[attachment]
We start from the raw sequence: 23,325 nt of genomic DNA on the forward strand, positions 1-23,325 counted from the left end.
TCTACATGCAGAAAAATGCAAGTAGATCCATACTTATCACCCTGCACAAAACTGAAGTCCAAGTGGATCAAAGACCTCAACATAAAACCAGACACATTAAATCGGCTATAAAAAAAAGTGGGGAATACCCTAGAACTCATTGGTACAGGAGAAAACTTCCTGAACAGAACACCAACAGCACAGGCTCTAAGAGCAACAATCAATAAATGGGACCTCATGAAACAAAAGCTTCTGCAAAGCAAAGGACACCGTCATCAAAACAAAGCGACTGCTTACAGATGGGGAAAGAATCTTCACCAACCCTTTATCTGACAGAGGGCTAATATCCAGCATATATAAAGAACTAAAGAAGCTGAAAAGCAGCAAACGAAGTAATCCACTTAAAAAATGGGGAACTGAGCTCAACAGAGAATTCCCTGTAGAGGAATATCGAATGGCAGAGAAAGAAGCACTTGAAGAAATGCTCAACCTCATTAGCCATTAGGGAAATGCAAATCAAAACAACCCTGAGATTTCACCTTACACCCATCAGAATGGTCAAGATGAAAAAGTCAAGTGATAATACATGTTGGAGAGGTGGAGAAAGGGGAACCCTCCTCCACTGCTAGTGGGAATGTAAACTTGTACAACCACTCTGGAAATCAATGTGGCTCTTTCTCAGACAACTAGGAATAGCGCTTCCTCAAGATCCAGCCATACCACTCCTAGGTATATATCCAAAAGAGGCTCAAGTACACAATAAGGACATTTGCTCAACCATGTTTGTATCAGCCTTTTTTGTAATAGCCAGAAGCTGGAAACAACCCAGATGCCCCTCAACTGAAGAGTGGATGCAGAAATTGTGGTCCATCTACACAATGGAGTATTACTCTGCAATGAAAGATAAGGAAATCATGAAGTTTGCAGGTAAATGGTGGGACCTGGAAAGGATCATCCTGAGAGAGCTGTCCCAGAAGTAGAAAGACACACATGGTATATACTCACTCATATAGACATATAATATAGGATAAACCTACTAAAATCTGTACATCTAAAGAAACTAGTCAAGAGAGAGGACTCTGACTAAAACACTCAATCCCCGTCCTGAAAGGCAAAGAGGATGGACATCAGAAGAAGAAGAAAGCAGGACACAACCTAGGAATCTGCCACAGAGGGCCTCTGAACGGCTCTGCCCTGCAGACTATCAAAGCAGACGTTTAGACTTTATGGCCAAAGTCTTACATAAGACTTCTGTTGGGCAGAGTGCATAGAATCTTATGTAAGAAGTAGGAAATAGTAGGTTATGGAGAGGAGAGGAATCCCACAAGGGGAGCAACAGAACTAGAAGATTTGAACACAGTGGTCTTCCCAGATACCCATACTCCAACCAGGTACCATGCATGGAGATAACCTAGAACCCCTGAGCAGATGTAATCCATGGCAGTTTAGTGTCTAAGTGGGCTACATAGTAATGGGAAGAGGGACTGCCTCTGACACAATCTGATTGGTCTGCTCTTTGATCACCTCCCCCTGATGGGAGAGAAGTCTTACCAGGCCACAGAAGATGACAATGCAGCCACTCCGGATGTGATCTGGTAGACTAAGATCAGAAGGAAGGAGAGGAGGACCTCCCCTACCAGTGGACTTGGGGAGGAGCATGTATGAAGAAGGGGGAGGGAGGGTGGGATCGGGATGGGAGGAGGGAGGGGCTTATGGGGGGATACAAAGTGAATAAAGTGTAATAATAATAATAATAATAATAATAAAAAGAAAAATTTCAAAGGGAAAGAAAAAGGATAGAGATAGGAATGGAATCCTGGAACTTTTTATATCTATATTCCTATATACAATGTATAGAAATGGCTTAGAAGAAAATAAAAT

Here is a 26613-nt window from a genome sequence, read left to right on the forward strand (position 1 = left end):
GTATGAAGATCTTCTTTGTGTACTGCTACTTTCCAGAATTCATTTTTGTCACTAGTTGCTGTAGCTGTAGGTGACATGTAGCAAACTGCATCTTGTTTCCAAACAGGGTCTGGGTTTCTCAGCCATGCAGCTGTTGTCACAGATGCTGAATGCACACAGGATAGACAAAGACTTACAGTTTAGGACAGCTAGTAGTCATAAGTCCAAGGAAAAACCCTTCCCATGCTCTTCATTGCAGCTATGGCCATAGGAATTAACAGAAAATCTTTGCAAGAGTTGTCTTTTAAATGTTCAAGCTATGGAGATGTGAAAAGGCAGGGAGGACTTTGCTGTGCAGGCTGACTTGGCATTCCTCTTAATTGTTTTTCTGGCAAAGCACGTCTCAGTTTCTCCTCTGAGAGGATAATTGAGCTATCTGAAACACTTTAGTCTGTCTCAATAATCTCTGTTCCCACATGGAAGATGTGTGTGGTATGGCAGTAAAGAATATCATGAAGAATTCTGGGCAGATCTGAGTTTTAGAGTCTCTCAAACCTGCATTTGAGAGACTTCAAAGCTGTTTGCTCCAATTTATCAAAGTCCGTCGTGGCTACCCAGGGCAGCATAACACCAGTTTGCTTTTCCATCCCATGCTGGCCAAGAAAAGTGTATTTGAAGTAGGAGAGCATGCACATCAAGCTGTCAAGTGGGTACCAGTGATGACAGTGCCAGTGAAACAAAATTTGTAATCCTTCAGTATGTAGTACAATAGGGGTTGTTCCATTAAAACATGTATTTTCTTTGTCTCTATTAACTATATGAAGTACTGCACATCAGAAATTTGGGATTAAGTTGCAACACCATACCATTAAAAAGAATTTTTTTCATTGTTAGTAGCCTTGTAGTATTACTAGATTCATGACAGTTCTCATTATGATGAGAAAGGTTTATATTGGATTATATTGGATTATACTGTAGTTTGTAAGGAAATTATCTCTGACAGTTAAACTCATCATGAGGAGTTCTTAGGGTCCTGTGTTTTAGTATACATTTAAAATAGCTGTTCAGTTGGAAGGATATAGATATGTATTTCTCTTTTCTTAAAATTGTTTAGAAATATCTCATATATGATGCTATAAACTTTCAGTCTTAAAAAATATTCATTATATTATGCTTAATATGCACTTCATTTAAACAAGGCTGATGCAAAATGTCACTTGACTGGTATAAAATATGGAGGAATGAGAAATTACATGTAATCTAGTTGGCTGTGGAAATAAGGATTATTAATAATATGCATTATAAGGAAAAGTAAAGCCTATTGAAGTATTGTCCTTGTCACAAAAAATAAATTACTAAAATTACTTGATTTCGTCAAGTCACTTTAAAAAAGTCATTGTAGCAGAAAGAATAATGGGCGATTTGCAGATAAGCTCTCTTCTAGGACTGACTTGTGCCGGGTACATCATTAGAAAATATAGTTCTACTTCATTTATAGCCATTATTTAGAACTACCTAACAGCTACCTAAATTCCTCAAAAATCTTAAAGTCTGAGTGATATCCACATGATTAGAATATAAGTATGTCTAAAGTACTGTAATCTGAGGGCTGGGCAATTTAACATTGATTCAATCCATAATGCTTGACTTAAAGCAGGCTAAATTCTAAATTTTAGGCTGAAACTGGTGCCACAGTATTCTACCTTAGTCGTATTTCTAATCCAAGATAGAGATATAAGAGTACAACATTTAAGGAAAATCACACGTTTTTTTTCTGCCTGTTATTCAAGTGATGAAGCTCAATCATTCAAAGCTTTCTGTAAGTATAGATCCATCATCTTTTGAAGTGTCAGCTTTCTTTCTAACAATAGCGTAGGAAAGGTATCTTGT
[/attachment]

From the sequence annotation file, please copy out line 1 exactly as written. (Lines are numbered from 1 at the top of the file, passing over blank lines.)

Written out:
We start from the raw sequence: 23,325 nt of genomic DNA on the forward strand, positions 1-23,325 counted from the left end.